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Energy metering has never been done for fun. There is money involved, so the meter accuracy has to be verified.
In the past without any electronics it was really challenging. You needed a voltage/current source with a high stability, calibrated wattmeters and a calibrated stop-watch.
The source was transformer operated with regulators for current, voltage and phase shift.
First you adjust voltage and current. Then you read the power from the wattmeters.
The meters connected to the test bench had to be tested one by one.
Each meter has a meter constant, indicating the no. of revolutions per kWh.
Imagine a single-phase meter with a constant of 75 r/kWh. We have adjusted the voltage to 230 V and the current to 10 A. Power factor is 1.
We see on the wattmeter a power of 2300 W.
Now we can calculate the theoretical time for one rotation based on the meter constant.
The theoretical time for one rotation under a power of 2300 W is 20,87 s. (Note that we had no calculator, in best case we calculated with a slide rule.)
Next step: We stop the time for one rotation. The rotating disk of the electromechanical meter has a coloured mark. Once the mark is in front of the meter you start the watch and you stop it once the mark reaches the same position after one revolution.
Let's say, you stop a time of 21.1 seconds.
Now we use the common formula for percentage error:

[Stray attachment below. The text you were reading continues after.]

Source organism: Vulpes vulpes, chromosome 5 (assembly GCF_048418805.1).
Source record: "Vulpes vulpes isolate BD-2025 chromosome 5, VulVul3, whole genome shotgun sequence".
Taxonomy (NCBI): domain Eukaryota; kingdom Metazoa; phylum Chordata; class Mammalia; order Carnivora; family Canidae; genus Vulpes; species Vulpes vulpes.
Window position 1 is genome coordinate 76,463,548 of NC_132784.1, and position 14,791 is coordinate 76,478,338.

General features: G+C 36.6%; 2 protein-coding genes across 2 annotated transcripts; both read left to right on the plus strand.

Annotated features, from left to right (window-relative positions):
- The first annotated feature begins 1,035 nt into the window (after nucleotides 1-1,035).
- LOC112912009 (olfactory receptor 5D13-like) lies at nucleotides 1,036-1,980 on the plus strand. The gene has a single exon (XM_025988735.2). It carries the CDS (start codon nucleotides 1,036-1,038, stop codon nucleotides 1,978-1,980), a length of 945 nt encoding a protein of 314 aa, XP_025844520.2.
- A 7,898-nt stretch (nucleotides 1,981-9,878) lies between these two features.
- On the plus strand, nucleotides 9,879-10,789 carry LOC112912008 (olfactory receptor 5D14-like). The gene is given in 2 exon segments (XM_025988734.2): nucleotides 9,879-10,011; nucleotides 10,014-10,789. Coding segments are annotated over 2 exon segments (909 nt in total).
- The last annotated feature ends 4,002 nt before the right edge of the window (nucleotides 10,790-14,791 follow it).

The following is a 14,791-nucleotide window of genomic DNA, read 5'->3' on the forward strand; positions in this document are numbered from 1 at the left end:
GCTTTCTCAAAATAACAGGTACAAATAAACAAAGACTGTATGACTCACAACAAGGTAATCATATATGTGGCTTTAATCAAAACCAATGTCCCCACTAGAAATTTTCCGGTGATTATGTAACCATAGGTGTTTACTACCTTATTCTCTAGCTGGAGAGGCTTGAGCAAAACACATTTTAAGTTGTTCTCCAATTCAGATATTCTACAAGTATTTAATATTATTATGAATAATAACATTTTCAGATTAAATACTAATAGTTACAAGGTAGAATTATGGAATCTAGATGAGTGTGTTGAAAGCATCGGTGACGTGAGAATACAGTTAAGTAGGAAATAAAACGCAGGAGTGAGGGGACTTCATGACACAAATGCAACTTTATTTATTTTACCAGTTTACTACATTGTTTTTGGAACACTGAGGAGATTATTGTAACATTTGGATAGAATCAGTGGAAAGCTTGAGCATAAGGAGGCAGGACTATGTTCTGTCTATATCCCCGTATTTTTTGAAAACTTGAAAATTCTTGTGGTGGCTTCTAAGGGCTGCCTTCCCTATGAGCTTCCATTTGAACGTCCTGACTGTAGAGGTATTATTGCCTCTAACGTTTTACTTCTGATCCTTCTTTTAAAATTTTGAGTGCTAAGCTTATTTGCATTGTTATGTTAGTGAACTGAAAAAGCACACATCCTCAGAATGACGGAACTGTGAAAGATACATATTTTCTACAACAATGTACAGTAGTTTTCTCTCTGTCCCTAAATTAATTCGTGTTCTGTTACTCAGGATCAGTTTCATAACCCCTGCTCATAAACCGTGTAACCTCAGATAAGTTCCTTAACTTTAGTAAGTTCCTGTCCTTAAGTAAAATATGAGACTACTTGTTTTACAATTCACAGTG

So we come to an error of +1.1 % . The meter is faster than it should be. At that time the meters had typically an accuracy class 2, so it's PASS.
As you can see there are a lot of influence factors which can spoil the measurement result like
- inaccurate reading from the wattmeter
- source instability (wattmeter needle is moving during the test)
- inaccurate reading from the stop-watch
- too late or too early stopping of the time
- rounding errors in the calculations
Especially the stopping time made the life for the meter testers very hard. So the trick was to stop the time for several revolutions to minimise the human error for start/stop.
If you have portable equipment like our calibrator RS350 with a start/stop switch you can compare the error results vs. using a scanning head.
In the animation below we see the rotating disk of a single-phase meter (top view without meter case ). This meter has a constant of 100 r/kWh. It's running with a load of 3,450 W.
You have already calculated the theoretical run time per revolution (10.43 s).
Use your satellite synchronised smart phone stop watch to check the meter error.
Leave me a comment with your result 🙂
Thank you for reading.